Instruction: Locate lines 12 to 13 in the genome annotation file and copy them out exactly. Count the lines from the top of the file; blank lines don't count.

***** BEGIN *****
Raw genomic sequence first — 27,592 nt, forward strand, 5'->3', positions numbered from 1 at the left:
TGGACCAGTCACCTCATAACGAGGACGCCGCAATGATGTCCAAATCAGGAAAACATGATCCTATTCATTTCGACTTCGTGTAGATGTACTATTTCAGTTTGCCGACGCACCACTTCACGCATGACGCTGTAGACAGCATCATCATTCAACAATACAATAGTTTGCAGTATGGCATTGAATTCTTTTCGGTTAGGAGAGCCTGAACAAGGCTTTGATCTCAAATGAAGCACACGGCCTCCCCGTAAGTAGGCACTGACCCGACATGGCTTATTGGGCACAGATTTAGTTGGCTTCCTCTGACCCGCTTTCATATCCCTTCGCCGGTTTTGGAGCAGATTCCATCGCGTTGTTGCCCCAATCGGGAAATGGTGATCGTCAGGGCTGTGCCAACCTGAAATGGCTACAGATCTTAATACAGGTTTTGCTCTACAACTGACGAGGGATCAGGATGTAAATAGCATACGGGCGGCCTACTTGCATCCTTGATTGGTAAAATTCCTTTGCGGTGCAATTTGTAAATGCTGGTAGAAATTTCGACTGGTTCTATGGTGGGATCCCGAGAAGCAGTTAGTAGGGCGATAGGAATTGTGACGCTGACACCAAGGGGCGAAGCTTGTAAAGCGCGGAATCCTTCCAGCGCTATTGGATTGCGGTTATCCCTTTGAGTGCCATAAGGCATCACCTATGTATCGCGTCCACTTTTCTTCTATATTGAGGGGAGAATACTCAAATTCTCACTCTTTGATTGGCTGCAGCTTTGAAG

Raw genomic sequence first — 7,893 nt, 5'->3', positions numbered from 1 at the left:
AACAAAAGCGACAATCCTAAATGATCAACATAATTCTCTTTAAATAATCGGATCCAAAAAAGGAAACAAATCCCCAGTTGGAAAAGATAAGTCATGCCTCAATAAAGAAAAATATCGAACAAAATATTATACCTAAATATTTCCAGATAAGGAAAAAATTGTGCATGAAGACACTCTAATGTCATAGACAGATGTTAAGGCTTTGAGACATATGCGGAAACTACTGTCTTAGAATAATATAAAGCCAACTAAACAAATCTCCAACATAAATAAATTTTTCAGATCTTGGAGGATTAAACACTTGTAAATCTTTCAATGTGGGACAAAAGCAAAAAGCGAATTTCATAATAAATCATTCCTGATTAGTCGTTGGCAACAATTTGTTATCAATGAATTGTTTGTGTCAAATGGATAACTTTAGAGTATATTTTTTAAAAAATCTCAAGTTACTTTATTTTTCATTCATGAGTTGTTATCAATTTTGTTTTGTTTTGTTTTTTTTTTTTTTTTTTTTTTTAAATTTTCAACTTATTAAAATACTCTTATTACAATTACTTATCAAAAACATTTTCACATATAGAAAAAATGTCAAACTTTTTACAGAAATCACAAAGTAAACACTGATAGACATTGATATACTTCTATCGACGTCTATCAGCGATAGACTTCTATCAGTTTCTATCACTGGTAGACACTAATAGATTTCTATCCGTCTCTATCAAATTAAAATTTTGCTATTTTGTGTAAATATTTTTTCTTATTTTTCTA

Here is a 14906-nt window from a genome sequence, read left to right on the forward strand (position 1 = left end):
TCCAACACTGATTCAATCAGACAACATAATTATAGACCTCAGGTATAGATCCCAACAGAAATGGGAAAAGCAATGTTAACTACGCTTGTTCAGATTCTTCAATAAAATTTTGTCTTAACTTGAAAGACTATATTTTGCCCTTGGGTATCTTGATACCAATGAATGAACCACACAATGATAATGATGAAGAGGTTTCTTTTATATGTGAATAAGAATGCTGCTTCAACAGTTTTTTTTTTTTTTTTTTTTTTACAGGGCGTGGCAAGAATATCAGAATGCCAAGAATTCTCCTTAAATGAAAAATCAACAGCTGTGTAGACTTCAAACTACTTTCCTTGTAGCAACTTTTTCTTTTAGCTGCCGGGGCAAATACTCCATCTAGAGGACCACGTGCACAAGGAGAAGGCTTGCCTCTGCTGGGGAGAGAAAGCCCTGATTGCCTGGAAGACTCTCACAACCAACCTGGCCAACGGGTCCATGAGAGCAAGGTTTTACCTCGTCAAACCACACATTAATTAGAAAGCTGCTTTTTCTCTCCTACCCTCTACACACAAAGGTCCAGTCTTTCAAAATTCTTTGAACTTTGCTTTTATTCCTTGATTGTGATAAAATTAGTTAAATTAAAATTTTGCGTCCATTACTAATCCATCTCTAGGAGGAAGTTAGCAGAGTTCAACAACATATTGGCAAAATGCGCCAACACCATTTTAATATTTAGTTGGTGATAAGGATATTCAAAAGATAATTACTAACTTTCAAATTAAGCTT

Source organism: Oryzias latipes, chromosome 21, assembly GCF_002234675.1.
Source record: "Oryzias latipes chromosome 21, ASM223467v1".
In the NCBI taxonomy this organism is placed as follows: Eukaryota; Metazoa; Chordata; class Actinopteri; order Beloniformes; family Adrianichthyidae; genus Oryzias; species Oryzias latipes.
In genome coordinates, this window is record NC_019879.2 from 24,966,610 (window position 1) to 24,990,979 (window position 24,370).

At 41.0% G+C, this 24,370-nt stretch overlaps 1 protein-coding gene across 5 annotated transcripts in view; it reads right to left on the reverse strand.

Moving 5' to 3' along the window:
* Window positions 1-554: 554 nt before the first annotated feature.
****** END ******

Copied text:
Moving 5' to 3' along the window:
* Window positions 1-554: 554 nt before the first annotated feature.